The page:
By Patricia Zengerle WASHINGTON (Reuters) - The U.S. Senate blocked a measure to extend spy agencies' bulk collection of Americans' telephone records early on Saturday, leaving the fate of the program uncertain days before its June 1 expiration. By a vote of 54-45, the Senate failed to reach the 60-vote threshold needed to advance a bill that would have extended for two months provisions of the "USA Patriot Act" that allow the collection of vast amounts of telephone "metadata." The data collection program, in which the National Security Agency sweeps up vast amounts of Americans' telephone records and business information, was exposed two years ago by former NSA contractor Edward Snowden, who is now a fugitive in Russia. The vote against the extension came after the Senate narrowly blocked the "USA Freedom Act," a bill that would end the bulk telephone data collection and replace it with a more targeted program.
British anti-slavery chief enlists Vatican in global pact to end slavery
By Chris Arsenault VATICAN CITY (Thomson Reuters Foundation) - Britain's anti-slavery commissioner received the backing of the Catholic Church on Saturday for a campaign to push for a global pact vowing to eradicate slavery in the next 15 years. Kevin Hyland, who took up the new role last year, is lobbying world leaders to support a commitment to end forced labor and slavery of all forms in a set of global development goals to be adopted at the United Nations in September. While slavery is illegal in every country on earth, an estimated 36 million people are trapped in modern slavery.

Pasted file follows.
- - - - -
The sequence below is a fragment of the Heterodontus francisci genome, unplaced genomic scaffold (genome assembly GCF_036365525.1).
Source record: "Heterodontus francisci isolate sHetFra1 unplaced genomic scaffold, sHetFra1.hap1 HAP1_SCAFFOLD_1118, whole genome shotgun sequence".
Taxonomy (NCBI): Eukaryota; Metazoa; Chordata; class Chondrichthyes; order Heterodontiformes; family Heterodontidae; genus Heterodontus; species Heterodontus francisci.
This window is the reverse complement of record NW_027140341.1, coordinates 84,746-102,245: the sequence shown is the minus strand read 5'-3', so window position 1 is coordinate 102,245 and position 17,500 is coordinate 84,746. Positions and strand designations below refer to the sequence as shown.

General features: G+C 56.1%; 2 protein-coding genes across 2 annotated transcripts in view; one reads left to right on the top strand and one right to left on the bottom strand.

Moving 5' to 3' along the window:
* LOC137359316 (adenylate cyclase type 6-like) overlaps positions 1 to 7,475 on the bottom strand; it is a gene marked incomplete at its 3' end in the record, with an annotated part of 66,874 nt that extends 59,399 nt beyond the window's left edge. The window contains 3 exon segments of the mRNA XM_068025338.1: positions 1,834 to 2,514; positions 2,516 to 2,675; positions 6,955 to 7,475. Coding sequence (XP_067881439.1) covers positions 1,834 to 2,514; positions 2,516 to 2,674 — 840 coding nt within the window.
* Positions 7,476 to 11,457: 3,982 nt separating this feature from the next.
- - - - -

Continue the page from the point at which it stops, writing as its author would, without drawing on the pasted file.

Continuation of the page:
By Jon Herskovitz AUSTIN, Texas (Reuters) - Texas laws that offer a high degree of protection to those who act in self-defense may make it difficult to prosecute the 170 people jailed for a Sunday motorcycle gang fight that left nine dead, with hundreds of weapons seized by police. Texas allows a person to use deadly force with legal arms in self-defense if they believe such force is immediately necessary to protect against someone using deadly force against them. A person can also claim self-defense to protect themselves if someone is prepared to use force against them for a variety of crimes including aggravated kidnapping, sexual assault or robbery.
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